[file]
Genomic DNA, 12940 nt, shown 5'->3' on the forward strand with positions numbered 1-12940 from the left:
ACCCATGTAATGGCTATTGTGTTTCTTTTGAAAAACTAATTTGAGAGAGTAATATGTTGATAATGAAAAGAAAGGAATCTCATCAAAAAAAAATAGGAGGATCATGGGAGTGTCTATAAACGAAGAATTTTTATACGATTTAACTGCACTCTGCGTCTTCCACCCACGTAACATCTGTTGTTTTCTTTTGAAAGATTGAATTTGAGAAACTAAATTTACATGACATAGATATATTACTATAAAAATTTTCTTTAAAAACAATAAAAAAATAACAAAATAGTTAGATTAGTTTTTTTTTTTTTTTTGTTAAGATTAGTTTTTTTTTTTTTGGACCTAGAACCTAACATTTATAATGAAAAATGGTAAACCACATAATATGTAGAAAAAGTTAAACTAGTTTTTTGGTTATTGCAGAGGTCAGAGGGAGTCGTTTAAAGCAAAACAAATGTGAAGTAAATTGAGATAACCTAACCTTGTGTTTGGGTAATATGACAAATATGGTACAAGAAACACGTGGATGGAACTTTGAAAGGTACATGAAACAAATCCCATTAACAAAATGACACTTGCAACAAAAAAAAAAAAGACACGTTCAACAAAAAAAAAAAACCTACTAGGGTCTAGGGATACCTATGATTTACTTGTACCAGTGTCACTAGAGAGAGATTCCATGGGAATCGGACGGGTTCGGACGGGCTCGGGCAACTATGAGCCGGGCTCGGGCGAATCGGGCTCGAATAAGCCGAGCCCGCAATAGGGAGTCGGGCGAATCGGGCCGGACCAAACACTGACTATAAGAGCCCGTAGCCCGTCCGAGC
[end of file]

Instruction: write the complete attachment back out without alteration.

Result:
Genomic DNA, 12940 nt, shown 5'->3' on the forward strand with positions numbered 1-12940 from the left:
ACCCATGTAATGGCTATTGTGTTTCTTTTGAAAAACTAATTTGAGAGAGTAATATGTTGATAATGAAAAGAAAGGAATCTCATCAAAAAAAAATAGGAGGATCATGGGAGTGTCTATAAACGAAGAATTTTTATACGATTTAACTGCACTCTGCGTCTTCCACCCACGTAACATCTGTTGTTTTCTTTTGAAAGATTGAATTTGAGAAACTAAATTTACATGACATAGATATATTACTATAAAAATTTTCTTTAAAAACAATAAAAAAATAACAAAATAGTTAGATTAGTTTTTTTTTTTTTTTTGTTAAGATTAGTTTTTTTTTTTTTGGACCTAGAACCTAACATTTATAATGAAAAATGGTAAACCACATAATATGTAGAAAAAGTTAAACTAGTTTTTTGGTTATTGCAGAGGTCAGAGGGAGTCGTTTAAAGCAAAACAAATGTGAAGTAAATTGAGATAACCTAACCTTGTGTTTGGGTAATATGACAAATATGGTACAAGAAACACGTGGATGGAACTTTGAAAGGTACATGAAACAAATCCCATTAACAAAATGACACTTGCAACAAAAAAAAAAAAGACACGTTCAACAAAAAAAAAAAACCTACTAGGGTCTAGGGATACCTATGATTTACTTGTACCAGTGTCACTAGAGAGAGATTCCATGGGAATCGGACGGGTTCGGACGGGCTCGGGCAACTATGAGCCGGGCTCGGGCGAATCGGGCTCGAATAAGCCGAGCCCGCAATAGGGAGTCGGGCGAATCGGGCCGGACCAAACACTGACTATAAGAGCCCGTAGCCCGTCCGAGC